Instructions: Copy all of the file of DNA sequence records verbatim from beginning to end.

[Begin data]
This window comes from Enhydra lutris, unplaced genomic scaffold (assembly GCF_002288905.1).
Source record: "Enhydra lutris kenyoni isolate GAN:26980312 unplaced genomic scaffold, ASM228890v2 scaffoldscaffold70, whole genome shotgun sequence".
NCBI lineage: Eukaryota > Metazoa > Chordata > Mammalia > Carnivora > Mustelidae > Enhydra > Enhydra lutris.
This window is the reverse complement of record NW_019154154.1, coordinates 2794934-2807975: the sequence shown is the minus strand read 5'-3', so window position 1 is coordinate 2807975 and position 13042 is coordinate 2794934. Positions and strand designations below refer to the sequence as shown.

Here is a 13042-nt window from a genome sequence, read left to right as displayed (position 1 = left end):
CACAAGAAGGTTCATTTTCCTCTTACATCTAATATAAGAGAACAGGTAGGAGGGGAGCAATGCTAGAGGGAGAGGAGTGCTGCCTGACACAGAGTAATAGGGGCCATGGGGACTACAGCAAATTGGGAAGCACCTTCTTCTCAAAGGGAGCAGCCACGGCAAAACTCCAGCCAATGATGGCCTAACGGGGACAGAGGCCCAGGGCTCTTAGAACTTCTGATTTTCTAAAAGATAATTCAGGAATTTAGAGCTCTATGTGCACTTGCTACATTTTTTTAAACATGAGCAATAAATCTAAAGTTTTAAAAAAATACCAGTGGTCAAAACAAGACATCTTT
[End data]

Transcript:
This window comes from Enhydra lutris, unplaced genomic scaffold (assembly GCF_002288905.1).
Source record: "Enhydra lutris kenyoni isolate GAN:26980312 unplaced genomic scaffold, ASM228890v2 scaffoldscaffold70, whole genome shotgun sequence".
NCBI lineage: Eukaryota > Metazoa > Chordata > Mammalia > Carnivora > Mustelidae > Enhydra > Enhydra lutris.
This window is the reverse complement of record NW_019154154.1, coordinates 2794934-2807975: the sequence shown is the minus strand read 5'-3', so window position 1 is coordinate 2807975 and position 13042 is coordinate 2794934. Positions and strand designations below refer to the sequence as shown.

Here is a 13042-nt window from a genome sequence, read left to right as displayed (position 1 = left end):
CACAAGAAGGTTCATTTTCCTCTTACATCTAATATAAGAGAACAGGTAGGAGGGGAGCAATGCTAGAGGGAGAGGAGTGCTGCCTGACACAGAGTAATAGGGGCCATGGGGACTACAGCAAATTGGGAAGCACCTTCTTCTCAAAGGGAGCAGCCACGGCAAAACTCCAGCCAATGATGGCCTAACGGGGACAGAGGCCCAGGGCTCTTAGAACTTCTGATTTTCTAAAAGATAATTCAGGAATTTAGAGCTCTATGTGCACTTGCTACATTTTTTTAAACATGAGCAATAAATCTAAAGTTTTAAAAAAATACCAGTGGTCAAAACAAGACATCTTT